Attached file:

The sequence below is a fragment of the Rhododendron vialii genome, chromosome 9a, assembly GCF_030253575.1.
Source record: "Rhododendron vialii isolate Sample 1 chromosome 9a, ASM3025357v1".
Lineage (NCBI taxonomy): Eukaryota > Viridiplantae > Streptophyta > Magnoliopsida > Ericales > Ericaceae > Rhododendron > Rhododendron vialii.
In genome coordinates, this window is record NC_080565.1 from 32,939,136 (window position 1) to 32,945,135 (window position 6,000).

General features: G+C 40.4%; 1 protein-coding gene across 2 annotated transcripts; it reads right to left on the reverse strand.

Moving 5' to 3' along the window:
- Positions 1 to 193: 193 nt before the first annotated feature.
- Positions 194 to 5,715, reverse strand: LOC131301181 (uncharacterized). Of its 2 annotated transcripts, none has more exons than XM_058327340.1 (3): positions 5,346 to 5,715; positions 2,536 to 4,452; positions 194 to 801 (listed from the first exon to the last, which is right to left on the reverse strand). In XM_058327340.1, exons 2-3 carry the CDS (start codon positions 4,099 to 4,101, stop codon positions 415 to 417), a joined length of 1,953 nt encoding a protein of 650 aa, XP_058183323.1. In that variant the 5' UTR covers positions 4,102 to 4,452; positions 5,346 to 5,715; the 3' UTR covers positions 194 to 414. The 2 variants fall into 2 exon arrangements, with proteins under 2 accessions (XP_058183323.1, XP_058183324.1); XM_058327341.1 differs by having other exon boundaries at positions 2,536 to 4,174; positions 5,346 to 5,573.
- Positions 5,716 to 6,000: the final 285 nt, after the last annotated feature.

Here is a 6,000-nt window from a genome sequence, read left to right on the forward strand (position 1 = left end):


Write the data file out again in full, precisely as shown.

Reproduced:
The sequence below is a fragment of the Rhododendron vialii genome, chromosome 9a, assembly GCF_030253575.1.
Source record: "Rhododendron vialii isolate Sample 1 chromosome 9a, ASM3025357v1".
Lineage (NCBI taxonomy): Eukaryota > Viridiplantae > Streptophyta > Magnoliopsida > Ericales > Ericaceae > Rhododendron > Rhododendron vialii.
In genome coordinates, this window is record NC_080565.1 from 32,939,136 (window position 1) to 32,945,135 (window position 6,000).

General features: G+C 40.4%; 1 protein-coding gene across 2 annotated transcripts; it reads right to left on the reverse strand.

Moving 5' to 3' along the window:
- Positions 1 to 193: 193 nt before the first annotated feature.
- Positions 194 to 5,715, reverse strand: LOC131301181 (uncharacterized). Of its 2 annotated transcripts, none has more exons than XM_058327340.1 (3): positions 5,346 to 5,715; positions 2,536 to 4,452; positions 194 to 801 (listed from the first exon to the last, which is right to left on the reverse strand). In XM_058327340.1, exons 2-3 carry the CDS (start codon positions 4,099 to 4,101, stop codon positions 415 to 417), a joined length of 1,953 nt encoding a protein of 650 aa, XP_058183323.1. In that variant the 5' UTR covers positions 4,102 to 4,452; positions 5,346 to 5,715; the 3' UTR covers positions 194 to 414. The 2 variants fall into 2 exon arrangements, with proteins under 2 accessions (XP_058183323.1, XP_058183324.1); XM_058327341.1 differs by having other exon boundaries at positions 2,536 to 4,174; positions 5,346 to 5,573.
- Positions 5,716 to 6,000: the final 285 nt, after the last annotated feature.

Here is a 6,000-nt window from a genome sequence, read left to right on the forward strand (position 1 = left end):